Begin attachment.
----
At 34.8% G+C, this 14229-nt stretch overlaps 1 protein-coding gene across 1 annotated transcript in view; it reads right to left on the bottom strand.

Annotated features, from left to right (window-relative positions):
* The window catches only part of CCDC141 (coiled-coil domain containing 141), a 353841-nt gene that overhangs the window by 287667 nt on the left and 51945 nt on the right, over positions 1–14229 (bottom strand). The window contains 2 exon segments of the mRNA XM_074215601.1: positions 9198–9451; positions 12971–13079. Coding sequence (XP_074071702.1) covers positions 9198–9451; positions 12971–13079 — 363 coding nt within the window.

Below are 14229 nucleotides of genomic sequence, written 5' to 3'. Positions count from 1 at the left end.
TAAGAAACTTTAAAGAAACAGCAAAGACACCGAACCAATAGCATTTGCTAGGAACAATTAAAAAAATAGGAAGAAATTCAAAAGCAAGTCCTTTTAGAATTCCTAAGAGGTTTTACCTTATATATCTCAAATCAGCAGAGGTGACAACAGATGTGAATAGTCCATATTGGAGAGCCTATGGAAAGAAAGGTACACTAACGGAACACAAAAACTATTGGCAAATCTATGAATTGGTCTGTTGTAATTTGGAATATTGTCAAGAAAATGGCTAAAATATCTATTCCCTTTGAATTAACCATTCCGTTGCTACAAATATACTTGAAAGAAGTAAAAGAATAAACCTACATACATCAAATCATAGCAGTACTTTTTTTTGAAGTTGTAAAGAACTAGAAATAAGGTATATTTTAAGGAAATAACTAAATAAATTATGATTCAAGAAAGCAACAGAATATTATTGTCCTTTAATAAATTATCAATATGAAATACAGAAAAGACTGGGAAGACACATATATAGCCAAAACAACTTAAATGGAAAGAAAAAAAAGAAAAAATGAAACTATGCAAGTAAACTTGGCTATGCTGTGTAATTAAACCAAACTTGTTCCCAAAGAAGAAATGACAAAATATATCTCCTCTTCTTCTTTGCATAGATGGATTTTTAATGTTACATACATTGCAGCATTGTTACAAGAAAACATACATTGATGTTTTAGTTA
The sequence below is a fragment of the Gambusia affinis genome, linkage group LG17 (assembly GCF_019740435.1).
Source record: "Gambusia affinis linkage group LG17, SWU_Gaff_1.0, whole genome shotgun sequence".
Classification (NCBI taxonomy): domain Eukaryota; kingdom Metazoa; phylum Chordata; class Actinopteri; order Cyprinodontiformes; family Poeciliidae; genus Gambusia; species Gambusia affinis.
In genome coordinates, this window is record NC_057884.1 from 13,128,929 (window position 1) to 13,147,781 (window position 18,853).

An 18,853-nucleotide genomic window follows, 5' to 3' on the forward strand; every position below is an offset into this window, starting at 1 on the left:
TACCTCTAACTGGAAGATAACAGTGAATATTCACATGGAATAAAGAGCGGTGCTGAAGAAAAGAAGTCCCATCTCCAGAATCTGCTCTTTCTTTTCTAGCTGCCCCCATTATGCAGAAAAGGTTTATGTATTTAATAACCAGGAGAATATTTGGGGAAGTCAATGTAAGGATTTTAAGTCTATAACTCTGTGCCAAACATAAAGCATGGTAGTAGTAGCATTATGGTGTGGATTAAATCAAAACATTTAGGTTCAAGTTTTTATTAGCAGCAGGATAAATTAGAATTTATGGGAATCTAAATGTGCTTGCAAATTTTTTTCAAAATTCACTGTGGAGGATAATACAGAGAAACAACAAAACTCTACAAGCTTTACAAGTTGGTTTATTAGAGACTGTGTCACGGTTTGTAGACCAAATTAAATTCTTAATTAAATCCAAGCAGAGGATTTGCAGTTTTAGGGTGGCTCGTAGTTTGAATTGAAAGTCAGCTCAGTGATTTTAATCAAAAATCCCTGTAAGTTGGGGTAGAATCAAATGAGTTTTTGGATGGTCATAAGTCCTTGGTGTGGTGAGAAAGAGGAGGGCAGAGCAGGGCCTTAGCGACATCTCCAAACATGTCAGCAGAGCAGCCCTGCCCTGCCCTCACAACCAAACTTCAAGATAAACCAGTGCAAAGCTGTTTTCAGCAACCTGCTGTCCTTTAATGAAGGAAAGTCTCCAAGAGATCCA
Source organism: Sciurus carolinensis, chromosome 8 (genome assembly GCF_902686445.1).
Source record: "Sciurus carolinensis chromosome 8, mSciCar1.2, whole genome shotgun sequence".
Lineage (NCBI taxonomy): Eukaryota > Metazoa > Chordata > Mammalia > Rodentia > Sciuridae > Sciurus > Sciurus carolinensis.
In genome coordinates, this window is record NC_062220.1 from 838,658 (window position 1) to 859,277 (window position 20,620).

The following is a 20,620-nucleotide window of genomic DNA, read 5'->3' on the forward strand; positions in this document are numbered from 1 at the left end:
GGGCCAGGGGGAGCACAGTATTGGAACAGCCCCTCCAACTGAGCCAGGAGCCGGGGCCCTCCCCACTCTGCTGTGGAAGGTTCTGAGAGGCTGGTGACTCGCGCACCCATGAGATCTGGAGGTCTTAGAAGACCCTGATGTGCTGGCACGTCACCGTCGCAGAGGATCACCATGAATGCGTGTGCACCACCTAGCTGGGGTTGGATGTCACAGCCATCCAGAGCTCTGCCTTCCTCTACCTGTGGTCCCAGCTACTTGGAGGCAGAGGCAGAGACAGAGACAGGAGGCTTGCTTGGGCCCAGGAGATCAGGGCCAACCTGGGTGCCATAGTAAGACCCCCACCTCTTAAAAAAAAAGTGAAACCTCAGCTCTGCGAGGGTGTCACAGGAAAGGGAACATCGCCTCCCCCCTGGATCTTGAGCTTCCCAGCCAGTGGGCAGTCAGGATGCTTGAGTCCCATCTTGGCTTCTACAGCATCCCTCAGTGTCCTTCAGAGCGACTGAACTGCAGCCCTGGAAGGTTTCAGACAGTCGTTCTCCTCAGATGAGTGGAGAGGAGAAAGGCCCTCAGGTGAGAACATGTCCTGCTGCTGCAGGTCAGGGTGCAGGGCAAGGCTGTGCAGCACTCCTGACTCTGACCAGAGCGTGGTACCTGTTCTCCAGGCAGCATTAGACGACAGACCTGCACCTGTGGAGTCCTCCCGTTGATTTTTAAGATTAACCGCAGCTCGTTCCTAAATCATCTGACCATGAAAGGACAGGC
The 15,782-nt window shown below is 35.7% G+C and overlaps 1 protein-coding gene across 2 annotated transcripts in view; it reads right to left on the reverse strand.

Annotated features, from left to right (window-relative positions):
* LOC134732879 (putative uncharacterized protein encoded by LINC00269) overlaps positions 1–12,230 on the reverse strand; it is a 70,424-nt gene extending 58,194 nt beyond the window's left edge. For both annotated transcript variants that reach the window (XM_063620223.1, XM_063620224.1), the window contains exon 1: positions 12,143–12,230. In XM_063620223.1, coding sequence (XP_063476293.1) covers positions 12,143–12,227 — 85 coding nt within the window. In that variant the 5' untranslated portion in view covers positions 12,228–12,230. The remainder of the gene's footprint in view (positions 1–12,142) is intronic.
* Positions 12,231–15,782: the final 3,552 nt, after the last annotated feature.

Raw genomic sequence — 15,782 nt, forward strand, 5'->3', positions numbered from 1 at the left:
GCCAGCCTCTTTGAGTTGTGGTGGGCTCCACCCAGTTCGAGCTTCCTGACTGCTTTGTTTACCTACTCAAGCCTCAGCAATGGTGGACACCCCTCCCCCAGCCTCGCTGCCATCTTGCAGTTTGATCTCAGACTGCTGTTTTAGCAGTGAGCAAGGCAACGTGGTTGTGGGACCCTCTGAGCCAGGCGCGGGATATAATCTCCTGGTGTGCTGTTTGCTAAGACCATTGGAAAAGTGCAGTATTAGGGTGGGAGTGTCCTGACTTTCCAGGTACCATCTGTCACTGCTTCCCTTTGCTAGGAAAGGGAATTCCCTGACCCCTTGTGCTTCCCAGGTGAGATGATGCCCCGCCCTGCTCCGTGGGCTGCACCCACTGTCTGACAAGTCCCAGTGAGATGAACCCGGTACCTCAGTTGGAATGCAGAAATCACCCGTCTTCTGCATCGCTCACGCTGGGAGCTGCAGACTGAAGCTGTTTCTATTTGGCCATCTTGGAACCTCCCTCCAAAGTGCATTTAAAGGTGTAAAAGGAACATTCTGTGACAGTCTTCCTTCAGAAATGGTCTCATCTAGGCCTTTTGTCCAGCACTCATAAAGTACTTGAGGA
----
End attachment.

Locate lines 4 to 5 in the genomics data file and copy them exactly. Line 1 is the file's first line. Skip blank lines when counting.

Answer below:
Below are 14229 nucleotides of genomic sequence, written 5' to 3'. Positions count from 1 at the left end.
TAAGAAACTTTAAAGAAACAGCAAAGACACCGAACCAATAGCATTTGCTAGGAACAATTAAAAAAATAGGAAGAAATTCAAAAGCAAGTCCTTTTAGAATTCCTAAGAGGTTTTACCTTATATATCTCAAATCAGCAGAGGTGACAACAGATGTGAATAGTCCATATTGGAGAGCCTATGGAAAGAAAGGTACACTAACGGAACACAAAAACTATTGGCAAATCTATGAATTGGTCTGTTGTAATTTGGAATATTGTCAAGAAAATGGCTAAAATATCTATTCCCTTTGAATTAACCATTCCGTTGCTACAAATATACTTGAAAGAAGTAAAAGAATAAACCTACATACATCAAATCATAGCAGTACTTTTTTTTGAAGTTGTAAAGAACTAGAAATAAGGTATATTTTAAGGAAATAACTAAATAAATTATGATTCAAGAAAGCAACAGAATATTATTGTCCTTTAATAAATTATCAATATGAAATACAGAAAAGACTGGGAAGACACATATATAGCCAAAACAACTTAAATGGAAAGAAAAAAAAGAAAAAATGAAACTATGCAAGTAAACTTGGCTATGCTGTGTAATTAAACCAAACTTGTTCCCAAAGAAGAAATGACAAAATATATCTCCTCTTCTTCTTTGCATAGATGGATTTTTAATGTTACATACATTGCAGCATTGTTACAAGAAAACATACATTGATGTTTTAGTTA